The latest COVID-relief bill, the American Rescue Plan Act, will allow most current and former employees and their dependents to receive fully subsidized COBRA continuation coverage beginning April 1 and continuing through September 30, 2021—even if they never elected COBRA or dropped coverage. To learn more about what employers with group health plans subject to federal COBRA need to know about the new law, read our legal update, Beware of the COBRA lurking in the weeds of the latest COVID-relief bill.… Continue Reading
Businesses with operations in New York State and, particularly, in New York City, face unique obstacles with respect to reopening their businesses during the COVID-19 pandemic. With over 380,000 confirmed cases across the state, and over 200,000 confirmed cases in New York City, most New York residents have been affected by the virus in some way, and many are apprehensive about reentering the workplace. New York City’s dense population of over 8 million residents and approximately 10 million commuters — many of whom rely on public transportation — undoubtedly exacerbates these concerns. In light of these concerns, Governor Cuomo extended … Continue Reading
Employers with either 500 or more employees within the City of Los Angeles, or who employ at least one employee in Los Angeles and have 2,000 or more employees within the US, must now provide supplemental paid sick leave for reasons related to the coronavirus pandemic for those employees performing work in the city. Notably, while employers of this size are exempt from the recent federal paid sick leave law, they must immediately become familiar with this new obligation under an emergency order signed by the Mayor. For more information, see our legal update Los Angeles emergency public order imposes … Continue Reading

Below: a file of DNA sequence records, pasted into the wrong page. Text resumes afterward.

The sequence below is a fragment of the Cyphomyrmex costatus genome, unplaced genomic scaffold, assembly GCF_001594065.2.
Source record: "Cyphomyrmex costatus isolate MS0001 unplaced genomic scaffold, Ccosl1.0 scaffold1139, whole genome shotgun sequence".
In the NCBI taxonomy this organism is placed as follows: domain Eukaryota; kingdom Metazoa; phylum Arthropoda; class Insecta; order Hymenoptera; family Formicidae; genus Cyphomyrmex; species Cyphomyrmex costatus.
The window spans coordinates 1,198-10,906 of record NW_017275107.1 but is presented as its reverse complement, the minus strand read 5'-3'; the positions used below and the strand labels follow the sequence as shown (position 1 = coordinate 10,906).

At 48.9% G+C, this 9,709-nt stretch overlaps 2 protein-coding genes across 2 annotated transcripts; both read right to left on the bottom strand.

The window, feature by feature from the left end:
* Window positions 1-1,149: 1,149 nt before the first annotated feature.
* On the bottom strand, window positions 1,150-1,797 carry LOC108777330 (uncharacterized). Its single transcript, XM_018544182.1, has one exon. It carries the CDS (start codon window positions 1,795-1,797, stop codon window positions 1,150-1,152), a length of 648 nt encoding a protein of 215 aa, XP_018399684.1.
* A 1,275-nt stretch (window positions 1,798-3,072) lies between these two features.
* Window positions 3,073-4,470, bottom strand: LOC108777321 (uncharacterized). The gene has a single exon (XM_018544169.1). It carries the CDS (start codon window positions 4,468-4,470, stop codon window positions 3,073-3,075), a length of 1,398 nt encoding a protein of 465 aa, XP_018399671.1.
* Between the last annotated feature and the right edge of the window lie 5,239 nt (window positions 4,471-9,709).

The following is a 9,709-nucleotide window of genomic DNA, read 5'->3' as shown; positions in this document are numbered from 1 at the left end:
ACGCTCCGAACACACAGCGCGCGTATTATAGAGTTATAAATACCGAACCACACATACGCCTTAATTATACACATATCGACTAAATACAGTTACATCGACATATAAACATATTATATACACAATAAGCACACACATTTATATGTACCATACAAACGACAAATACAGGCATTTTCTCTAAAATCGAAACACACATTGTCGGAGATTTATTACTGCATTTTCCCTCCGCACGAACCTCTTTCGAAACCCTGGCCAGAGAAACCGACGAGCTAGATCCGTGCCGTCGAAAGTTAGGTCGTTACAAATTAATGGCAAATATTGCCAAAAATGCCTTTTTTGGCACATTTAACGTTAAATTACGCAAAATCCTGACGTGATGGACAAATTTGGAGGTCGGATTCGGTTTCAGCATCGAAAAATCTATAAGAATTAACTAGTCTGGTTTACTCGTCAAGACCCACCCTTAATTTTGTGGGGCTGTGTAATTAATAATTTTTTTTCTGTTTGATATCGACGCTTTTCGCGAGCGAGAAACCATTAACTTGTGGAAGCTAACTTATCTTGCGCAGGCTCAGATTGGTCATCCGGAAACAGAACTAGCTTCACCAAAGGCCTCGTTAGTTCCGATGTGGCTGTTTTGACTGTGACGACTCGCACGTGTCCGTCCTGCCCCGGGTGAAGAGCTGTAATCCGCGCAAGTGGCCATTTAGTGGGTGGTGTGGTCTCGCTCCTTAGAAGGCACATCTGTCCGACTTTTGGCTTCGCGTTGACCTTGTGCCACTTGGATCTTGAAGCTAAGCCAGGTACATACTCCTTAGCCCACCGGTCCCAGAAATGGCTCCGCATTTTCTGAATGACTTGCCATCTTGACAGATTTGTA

On April 1, 2020, the US Department of Labor (DOL) issued a temporary rule providing key guidance on paid leave under the Families First Coronavirus Response Act (FFCRA). The rule clarifies that employees covered under a federal, state or local stay–at-home order may be eligible for paid FFCRA leave but only if work or telework is available. The rule also provides detailed guidance on teleworking, the small business exemption, required documentation and a number of other points. For more information, see our legal update, US: DOL issues key federal paid leave rule, extends leave to certain employees under stay-at-home orders… Continue Reading
The US Department of Labor (DOL) issued guidance which answers a number of key questions on the new federal coronavirus paid sick leave and emergency Family and Medical Leave Act leave, including when the law takes effect, how to count employees for purposes of the 500-employee threshold, how to treat related employers and other key questions. The DOL also issued model paid sick leave posters and announced limited amnesty for violations through April 17th. For more information, read US DOL answers questions on new federal sick and family leave, issues new posters and announces limited amnesty and see our chart … Continue Reading
On Thursday, March 19, 2020, New York State enacted a law requiring that New York State employers provide job-protected time off (in some cases, paid time off) to employees who are affected by the novel coronavirus (COVID-19) in certain ways (the “NY COVID-19 Law”). The NY COVID-19 Law requires that, for each employee who is subject to a mandatory or precautionary order of quarantine or isolation issued by the State of New York or certain other government entities due to COVID-19, employers provide job-protected time off until the termination of the COVID-19 Order, as described in our legal update New … Continue Reading
On March 18, 2020, President Trump signed into law the Families First Coronavirus Response Act (FFCRA), which provides relief to families and workers facing the global coronavirus pandemic.
The FFCRA provides: (1) free diagnostic testing for coronavirus; (2) food assistance to low-income pregnant women and mothers with young children, food banks, seniors and students; (3) increased federal assistance to state Medicaid programs; (4) enhanced unemployment assistance to affected workers; and (5) paid sick leave and emergency federal Family and Medical Leave Act (FMLA) coverage to certain employees and individuals.